Ultrasonographic measures of synovitis in an early phase clinical trial: a double-blind, randomised, placebo and comparator controlled phase IIa trial of GW274150 (a selective inducible nitric oxide synthase inhibitor) in rheumatoid arthritis.
Seymour M., Pétavy F., Chiesa F., Perry H., Lukey PT., Binks M., Donatien PD., Freidin AJ., Eckersley RJ., McClinton C., Heath K., Prodanovic S., Radunovic G., Pilipovic N., Damjanov N., Taylor PC.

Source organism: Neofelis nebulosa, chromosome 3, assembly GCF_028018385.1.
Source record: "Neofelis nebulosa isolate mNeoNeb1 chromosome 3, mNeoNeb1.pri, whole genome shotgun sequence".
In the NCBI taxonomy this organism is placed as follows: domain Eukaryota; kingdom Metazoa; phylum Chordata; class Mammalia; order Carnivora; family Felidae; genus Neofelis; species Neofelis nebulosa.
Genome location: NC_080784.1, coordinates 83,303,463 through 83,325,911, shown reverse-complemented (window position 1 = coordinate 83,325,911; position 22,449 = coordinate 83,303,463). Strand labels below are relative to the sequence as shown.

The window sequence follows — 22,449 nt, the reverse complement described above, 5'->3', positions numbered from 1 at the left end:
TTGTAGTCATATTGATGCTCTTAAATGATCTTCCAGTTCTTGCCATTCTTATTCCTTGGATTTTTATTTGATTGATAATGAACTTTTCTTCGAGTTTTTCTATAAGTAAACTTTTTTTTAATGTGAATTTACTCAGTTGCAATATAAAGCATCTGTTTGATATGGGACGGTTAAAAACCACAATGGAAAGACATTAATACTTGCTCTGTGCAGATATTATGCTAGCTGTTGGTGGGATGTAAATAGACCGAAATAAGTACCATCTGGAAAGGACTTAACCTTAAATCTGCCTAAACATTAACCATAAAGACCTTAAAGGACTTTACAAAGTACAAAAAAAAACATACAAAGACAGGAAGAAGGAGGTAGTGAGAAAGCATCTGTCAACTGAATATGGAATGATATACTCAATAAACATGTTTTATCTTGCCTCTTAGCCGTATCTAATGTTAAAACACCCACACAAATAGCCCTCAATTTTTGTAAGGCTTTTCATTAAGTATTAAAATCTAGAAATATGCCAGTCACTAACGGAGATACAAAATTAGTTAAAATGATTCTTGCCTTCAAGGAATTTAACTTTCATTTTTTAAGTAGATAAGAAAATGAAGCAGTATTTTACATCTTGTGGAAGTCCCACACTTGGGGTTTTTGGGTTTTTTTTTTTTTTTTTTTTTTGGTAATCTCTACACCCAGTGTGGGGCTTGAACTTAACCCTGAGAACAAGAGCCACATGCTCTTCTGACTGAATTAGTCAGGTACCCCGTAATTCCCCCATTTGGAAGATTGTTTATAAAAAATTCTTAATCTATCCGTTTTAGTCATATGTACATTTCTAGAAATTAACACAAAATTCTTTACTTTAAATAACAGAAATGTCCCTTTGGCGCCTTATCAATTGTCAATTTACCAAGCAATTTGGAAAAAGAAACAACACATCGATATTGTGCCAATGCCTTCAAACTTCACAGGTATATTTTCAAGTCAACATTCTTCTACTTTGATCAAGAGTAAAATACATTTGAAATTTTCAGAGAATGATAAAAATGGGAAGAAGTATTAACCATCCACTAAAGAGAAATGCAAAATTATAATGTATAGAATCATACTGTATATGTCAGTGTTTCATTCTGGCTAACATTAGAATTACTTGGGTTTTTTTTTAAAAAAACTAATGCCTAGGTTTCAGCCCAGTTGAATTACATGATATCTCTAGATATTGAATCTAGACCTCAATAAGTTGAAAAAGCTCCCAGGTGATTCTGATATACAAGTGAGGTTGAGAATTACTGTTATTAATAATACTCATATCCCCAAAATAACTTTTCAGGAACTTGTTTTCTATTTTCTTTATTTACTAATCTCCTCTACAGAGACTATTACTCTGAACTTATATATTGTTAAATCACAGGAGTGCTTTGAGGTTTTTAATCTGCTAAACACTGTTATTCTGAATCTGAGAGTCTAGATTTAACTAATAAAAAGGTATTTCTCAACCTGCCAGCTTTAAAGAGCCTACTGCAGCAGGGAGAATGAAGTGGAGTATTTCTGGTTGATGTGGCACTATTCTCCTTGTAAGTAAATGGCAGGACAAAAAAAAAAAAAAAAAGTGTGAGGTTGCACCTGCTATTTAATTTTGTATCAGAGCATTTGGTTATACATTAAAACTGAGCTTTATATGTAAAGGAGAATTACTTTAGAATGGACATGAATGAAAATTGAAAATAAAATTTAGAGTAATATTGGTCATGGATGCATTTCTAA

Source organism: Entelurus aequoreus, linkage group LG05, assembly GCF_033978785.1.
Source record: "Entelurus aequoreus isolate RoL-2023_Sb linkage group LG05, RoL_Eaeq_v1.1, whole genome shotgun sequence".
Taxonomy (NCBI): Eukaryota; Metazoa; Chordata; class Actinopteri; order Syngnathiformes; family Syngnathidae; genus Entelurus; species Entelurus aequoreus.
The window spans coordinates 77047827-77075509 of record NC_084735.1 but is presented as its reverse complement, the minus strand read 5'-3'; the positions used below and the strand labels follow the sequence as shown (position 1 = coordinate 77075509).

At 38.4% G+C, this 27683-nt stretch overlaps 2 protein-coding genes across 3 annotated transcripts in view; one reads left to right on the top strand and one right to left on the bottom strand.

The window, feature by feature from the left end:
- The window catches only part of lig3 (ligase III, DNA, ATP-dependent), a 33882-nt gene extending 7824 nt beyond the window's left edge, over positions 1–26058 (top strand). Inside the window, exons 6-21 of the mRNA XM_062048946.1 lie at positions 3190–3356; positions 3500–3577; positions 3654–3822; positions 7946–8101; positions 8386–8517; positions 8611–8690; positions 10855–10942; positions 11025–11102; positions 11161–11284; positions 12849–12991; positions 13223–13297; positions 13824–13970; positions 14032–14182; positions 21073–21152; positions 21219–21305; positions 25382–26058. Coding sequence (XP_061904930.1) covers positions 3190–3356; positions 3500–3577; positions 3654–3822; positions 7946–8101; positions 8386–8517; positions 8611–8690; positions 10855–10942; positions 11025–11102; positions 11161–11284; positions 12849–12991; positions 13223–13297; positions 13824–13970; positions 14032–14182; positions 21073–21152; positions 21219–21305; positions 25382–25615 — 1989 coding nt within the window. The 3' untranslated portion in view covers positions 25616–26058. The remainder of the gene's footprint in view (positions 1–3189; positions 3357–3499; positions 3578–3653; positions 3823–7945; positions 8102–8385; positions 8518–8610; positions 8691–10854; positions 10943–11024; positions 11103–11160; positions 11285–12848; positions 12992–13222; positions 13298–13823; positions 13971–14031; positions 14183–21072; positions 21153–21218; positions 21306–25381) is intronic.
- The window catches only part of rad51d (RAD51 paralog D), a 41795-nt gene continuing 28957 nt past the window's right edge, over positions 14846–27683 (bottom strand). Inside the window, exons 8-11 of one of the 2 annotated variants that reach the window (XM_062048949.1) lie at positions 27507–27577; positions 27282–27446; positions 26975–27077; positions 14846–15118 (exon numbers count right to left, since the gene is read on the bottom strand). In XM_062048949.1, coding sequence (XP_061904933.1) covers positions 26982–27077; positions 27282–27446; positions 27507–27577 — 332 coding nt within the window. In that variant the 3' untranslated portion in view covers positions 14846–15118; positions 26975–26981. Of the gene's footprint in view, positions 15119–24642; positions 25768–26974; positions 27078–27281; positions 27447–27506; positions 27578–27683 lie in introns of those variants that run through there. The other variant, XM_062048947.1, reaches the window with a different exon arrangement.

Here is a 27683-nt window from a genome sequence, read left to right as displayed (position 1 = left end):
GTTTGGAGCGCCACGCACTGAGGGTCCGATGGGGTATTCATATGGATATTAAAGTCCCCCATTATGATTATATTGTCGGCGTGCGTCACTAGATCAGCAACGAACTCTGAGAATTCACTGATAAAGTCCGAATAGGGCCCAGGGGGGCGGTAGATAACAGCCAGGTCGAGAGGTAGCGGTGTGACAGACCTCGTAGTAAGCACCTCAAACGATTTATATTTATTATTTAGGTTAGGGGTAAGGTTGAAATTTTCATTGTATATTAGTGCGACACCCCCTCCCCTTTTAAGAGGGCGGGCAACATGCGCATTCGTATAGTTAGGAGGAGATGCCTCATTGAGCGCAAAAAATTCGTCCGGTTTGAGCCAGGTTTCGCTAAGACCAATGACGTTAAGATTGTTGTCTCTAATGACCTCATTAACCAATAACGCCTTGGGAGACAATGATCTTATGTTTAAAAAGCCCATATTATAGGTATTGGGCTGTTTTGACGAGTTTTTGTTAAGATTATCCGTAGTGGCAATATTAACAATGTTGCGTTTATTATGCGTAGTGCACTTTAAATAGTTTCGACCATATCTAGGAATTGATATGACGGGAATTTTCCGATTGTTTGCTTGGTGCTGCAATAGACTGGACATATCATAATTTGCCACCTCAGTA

OBJECTIVES: To test the sensitivity to change of ultrasonographic endpoints in early phase clinical trials in subjects with active rheumatoid arthritis (RA). METHODS: A double-blind, placebo and comparator controlled, randomised, two-centre study investigated the effect on synovial thickness and vascularity of 28 days repeat daily oral dosing of 60 mg of the inducible nitric oxide synthase inhibitor GW274150 or 7.5 mg prednisolone in RA. Fifty patients with DAS28 scores ≥4.0 were assigned to 3 treatment arms of 17, 19 and 14 (on placebo, GW274150 and prednisolone respectively). Synovial thickness and vascularity of all 10 metacarpophalangeal joints were assessed by ultrasonography using a semi-quantitative scale at baseline (Day 1), Day 15 and Day 28. Vascularity was also measured quantitatively by power Doppler area. RESULTS: At Day 28, the GW274150 group showed a trend towards reduction in synovial thickness compared with placebo, with an adjusted mean decrease of 33% (p=0.072); the prednisolone group decreased significantly by 44% (p=0.011). Similarly, there was a trend to reduced synovial vascularity with GW274150 by 42% compared with placebo (p=0.075); prednisolone resulted in a statistically significant decrease of 55% (p=0.012). There was a 55% decrease in power Doppler area for GW274150, compared with placebo although the result was not statistically significant (p=0.375). Prednisolone 7.5 mg resulted in a highly statistically significant decrease of 95% (p=0.003). CONCLUSIONS: This study advocates the use of ultrasonographic measures of metacarpophalangeal joint synovitis as an endpoint for clinical studies assessing therapeutic potential of new compounds in small patient cohorts over 28 days.